"Kochavi wants every brigade command center and brigade intelligence officer to receive this wealth of information. He brought soldiers from the 8200 unit to headquarters in order to run the event. The main C4I challenge was to provide the information to the tactical level. In this context, we must mention Maj. Gen. (Res.) Yiftach Ron Tal, who pushed for the Digital Army Program (DAP), based on Elbit Systems’ TORCH-X. This brought about a fundamental change to the IDF."
Command and control as weaponry
The great change that the DAP has brought about is in the fact that the IDF has begun to treat command and control as weaponry. "Prior to that, the IDF attitude was different. Before Ron Tal, it was not the perception of the land forces. Land forces dealt with single-soldier weapons. Tanks, cannons, firearms. The land forces perceived themselves as a supplier of infantry weapons. They did not see the great importance of C4I in future conflicts," says Cohen.
"For the first time, the land forces perceived networking as important as weaponry. The DAP was launched as a richly funded project that dealt with two components: upgrading digital equipment on land and in the workspace. Headquarters and command centers were upgraded. The work environment became more suitable for decisionmakers under pressure."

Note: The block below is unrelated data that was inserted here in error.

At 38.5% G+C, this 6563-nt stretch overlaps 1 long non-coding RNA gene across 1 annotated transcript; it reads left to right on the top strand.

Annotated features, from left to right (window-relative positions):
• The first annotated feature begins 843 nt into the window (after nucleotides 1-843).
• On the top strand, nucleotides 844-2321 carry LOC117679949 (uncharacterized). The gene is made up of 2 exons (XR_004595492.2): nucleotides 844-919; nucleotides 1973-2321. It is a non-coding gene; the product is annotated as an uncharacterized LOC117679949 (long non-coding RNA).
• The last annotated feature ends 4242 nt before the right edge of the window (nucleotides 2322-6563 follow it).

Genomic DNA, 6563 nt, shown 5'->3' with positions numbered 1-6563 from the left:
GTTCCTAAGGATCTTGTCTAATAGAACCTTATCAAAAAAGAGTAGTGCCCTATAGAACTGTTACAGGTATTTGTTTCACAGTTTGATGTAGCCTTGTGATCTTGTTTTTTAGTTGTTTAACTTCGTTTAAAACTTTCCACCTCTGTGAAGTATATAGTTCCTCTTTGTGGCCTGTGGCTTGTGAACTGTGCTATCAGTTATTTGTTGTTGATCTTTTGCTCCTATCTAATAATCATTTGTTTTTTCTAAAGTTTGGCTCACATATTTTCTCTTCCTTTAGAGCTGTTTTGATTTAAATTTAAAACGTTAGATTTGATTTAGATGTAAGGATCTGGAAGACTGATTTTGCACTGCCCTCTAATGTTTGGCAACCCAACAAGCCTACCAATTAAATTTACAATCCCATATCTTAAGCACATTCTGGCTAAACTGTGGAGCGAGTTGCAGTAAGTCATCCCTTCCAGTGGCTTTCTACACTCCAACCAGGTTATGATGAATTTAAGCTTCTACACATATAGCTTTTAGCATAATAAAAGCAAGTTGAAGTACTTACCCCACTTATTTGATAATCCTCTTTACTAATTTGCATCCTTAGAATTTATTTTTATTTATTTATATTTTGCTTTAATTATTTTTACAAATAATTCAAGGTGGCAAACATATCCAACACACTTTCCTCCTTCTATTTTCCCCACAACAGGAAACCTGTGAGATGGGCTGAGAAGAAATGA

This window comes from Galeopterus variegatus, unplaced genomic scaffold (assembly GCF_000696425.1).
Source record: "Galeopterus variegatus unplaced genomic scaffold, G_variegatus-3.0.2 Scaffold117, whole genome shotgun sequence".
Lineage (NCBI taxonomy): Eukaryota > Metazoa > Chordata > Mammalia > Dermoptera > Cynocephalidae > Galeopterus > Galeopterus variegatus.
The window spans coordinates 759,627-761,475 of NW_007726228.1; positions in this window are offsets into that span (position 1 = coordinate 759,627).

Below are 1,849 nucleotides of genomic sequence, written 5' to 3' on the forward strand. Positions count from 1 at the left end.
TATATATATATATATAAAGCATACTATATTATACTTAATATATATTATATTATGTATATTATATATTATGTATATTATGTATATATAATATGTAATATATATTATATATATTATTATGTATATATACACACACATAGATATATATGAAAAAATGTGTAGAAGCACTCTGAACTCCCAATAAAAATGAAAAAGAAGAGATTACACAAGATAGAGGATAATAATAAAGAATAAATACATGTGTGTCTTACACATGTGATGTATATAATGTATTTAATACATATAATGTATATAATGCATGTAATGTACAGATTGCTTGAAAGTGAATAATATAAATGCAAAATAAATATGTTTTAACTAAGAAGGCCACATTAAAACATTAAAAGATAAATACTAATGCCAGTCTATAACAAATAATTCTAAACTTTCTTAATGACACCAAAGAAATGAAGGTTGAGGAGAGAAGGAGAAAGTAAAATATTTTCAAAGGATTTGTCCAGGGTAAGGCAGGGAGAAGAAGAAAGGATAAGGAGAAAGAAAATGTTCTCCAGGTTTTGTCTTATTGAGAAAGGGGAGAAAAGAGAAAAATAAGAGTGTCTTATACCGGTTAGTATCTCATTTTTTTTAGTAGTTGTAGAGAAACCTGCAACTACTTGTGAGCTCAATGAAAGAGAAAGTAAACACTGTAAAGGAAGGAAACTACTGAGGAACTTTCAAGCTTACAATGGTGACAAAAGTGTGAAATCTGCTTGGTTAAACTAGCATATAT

"After the Second Lebanon War, I became Commander of Communications and Electronics in the Northern Command. We started with a regular division and a reserve division. Eventually, the DAP reached all of the land forces. That was the original vision. Not just high-quality units. After the land forces implemented the DAP, the C4I division entered the picture with the 'IDF Network' program. They wanted to connect several vectors to produce a value chain for processes. The logistics process, the (weapon) firing process, the intelligence process. Each process was broken down into factors and adapted to every system factor."